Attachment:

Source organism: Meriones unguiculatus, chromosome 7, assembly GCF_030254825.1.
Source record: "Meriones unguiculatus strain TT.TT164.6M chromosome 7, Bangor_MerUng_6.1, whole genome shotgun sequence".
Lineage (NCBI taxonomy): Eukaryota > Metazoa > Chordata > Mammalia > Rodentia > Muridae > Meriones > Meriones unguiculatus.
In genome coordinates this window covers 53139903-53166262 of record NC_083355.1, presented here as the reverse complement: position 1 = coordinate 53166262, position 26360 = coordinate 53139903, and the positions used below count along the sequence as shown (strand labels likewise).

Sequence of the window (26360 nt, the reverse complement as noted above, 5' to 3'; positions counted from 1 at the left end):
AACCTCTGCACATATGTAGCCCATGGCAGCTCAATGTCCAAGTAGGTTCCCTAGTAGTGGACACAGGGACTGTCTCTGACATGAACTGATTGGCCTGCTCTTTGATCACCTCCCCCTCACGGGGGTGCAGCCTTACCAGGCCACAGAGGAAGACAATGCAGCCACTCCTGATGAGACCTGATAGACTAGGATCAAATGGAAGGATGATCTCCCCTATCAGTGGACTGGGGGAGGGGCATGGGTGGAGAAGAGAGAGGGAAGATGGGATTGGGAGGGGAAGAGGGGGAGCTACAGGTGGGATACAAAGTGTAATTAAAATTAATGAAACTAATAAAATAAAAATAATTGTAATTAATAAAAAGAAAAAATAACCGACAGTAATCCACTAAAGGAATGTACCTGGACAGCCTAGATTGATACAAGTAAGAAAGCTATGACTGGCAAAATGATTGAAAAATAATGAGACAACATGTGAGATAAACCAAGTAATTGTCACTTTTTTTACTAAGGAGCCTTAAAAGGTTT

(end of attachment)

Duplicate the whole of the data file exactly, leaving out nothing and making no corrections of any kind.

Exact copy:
Source organism: Meriones unguiculatus, chromosome 7, assembly GCF_030254825.1.
Source record: "Meriones unguiculatus strain TT.TT164.6M chromosome 7, Bangor_MerUng_6.1, whole genome shotgun sequence".
Lineage (NCBI taxonomy): Eukaryota > Metazoa > Chordata > Mammalia > Rodentia > Muridae > Meriones > Meriones unguiculatus.
In genome coordinates this window covers 53139903-53166262 of record NC_083355.1, presented here as the reverse complement: position 1 = coordinate 53166262, position 26360 = coordinate 53139903, and the positions used below count along the sequence as shown (strand labels likewise).

Sequence of the window (26360 nt, the reverse complement as noted above, 5' to 3'; positions counted from 1 at the left end):
AACCTCTGCACATATGTAGCCCATGGCAGCTCAATGTCCAAGTAGGTTCCCTAGTAGTGGACACAGGGACTGTCTCTGACATGAACTGATTGGCCTGCTCTTTGATCACCTCCCCCTCACGGGGGTGCAGCCTTACCAGGCCACAGAGGAAGACAATGCAGCCACTCCTGATGAGACCTGATAGACTAGGATCAAATGGAAGGATGATCTCCCCTATCAGTGGACTGGGGGAGGGGCATGGGTGGAGAAGAGAGAGGGAAGATGGGATTGGGAGGGGAAGAGGGGGAGCTACAGGTGGGATACAAAGTGTAATTAAAATTAATGAAACTAATAAAATAAAAATAATTGTAATTAATAAAAAGAAAAAATAACCGACAGTAATCCACTAAAGGAATGTACCTGGACAGCCTAGATTGATACAAGTAAGAAAGCTATGACTGGCAAAATGATTGAAAAATAATGAGACAACATGTGAGATAAACCAAGTAATTGTCACTTTTTTTACTAAGGAGCCTTAAAAGGTTT